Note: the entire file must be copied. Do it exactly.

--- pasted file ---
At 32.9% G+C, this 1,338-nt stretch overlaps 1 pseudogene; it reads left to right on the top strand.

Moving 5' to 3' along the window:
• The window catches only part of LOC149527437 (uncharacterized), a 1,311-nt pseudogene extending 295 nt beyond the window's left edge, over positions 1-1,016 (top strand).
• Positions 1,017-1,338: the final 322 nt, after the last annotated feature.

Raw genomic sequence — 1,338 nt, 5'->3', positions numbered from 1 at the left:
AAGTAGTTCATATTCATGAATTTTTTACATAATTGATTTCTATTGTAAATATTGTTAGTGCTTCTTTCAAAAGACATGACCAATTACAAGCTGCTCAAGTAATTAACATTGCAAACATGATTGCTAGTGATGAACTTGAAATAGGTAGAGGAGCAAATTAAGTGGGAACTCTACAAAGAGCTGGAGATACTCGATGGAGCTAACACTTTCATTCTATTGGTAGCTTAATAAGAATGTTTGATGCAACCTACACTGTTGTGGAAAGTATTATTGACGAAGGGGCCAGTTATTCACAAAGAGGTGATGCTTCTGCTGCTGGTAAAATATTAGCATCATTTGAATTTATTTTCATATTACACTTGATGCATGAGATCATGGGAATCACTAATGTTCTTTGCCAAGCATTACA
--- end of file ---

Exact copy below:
At 32.9% G+C, this 1,338-nt stretch overlaps 1 pseudogene; it reads left to right on the top strand.

Moving 5' to 3' along the window:
• The window catches only part of LOC149527437 (uncharacterized), a 1,311-nt pseudogene extending 295 nt beyond the window's left edge, over positions 1-1,016 (top strand).
• Positions 1,017-1,338: the final 322 nt, after the last annotated feature.

Raw genomic sequence — 1,338 nt, 5'->3', positions numbered from 1 at the left:
AAGTAGTTCATATTCATGAATTTTTTACATAATTGATTTCTATTGTAAATATTGTTAGTGCTTCTTTCAAAAGACATGACCAATTACAAGCTGCTCAAGTAATTAACATTGCAAACATGATTGCTAGTGATGAACTTGAAATAGGTAGAGGAGCAAATTAAGTGGGAACTCTACAAAGAGCTGGAGATACTCGATGGAGCTAACACTTTCATTCTATTGGTAGCTTAATAAGAATGTTTGATGCAACCTACACTGTTGTGGAAAGTATTATTGACGAAGGGGCCAGTTATTCACAAAGAGGTGATGCTTCTGCTGCTGGTAAAATATTAGCATCATTTGAATTTATTTTCATATTACACTTGATGCATGAGATCATGGGAATCACTAATGTTCTTTGCCAAGCATTACA